Accuracy and scalability analysis are performed on an IBM BlueGene/P and on an IBM BlueGene/Q, the latest IBM supercomputer. Results show good accuracy of our MD simulations compared with published data, and good scalability is observed with the massively parallel HPC systems. The performance and capacity of the proposed framework are well-demonstrated with several experiments with hundreds of millions to one billion cells.
To the best of our knowledge, the present work represents the first attempt to couple reservoir simulation and molecular simulation for large-scale modeling. Because of the complexity of subsurface systems, fluid thermodynamic properties over a broad range of temperature, pressure, and composition under different geological conditions are required, although the experimental results are limited. Although equations of state can reproduce the existing experimental data within certain ranges of conditions, their extrapolation out of the experimental data range is still limited. The present framework will definitely provide better flexibility and predictability compared with conventional methods.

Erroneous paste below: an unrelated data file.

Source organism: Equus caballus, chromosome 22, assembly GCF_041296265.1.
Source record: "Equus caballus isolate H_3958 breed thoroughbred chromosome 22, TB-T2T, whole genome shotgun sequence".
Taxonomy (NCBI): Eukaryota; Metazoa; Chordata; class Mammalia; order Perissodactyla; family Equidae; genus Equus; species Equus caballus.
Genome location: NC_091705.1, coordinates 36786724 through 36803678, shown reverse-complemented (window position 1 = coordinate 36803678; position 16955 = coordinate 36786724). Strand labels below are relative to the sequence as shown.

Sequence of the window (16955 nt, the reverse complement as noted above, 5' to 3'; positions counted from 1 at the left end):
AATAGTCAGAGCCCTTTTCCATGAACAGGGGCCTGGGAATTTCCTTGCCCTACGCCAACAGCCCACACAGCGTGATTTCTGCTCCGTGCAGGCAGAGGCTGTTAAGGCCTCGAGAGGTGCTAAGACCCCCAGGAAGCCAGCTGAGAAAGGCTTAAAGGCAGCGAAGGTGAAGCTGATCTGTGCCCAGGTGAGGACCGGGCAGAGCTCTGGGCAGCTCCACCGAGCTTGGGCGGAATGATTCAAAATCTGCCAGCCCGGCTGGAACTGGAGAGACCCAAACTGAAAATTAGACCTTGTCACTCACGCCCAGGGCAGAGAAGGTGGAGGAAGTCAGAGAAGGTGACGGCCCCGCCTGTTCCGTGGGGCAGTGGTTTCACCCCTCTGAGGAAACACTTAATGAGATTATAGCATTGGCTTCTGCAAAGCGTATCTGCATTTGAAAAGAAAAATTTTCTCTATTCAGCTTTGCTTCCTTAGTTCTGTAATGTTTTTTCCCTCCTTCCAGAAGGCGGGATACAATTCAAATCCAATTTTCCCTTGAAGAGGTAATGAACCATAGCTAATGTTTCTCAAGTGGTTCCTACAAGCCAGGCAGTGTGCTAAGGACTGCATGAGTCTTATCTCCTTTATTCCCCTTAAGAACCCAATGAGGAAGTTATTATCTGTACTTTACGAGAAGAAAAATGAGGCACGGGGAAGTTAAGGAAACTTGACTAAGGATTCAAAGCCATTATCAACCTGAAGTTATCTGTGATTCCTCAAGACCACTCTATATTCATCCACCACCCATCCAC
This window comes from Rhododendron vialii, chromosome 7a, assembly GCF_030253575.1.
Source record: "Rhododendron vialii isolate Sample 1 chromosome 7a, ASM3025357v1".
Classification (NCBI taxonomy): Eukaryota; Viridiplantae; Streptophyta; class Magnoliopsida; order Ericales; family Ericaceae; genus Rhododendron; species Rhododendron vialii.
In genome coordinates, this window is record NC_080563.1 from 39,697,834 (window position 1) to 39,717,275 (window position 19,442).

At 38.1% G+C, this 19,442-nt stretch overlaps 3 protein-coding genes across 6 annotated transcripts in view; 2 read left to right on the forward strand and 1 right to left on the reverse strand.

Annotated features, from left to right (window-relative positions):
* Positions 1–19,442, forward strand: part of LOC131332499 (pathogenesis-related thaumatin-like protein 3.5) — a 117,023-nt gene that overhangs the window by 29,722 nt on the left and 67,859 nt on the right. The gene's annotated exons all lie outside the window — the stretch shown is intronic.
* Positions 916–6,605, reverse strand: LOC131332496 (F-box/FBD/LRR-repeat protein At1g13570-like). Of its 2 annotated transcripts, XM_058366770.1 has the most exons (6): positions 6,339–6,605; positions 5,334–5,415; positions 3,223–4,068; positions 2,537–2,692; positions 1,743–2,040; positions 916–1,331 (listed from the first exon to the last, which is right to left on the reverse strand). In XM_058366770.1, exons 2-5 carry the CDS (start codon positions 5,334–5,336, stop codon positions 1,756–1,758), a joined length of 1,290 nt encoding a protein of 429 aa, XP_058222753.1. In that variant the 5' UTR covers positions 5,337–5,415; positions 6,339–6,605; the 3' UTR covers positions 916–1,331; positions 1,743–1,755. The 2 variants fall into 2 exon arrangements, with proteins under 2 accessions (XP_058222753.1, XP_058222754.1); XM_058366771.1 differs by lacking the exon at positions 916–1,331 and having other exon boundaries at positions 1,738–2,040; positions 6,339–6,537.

Katterbauer, Klemens (King Abdullah University of Science and Technology) | Hoteit, Ibrahim (King Abdullah University of Science and Technology) | Sun, Shuyu (King Abdullah University of Science and Technology)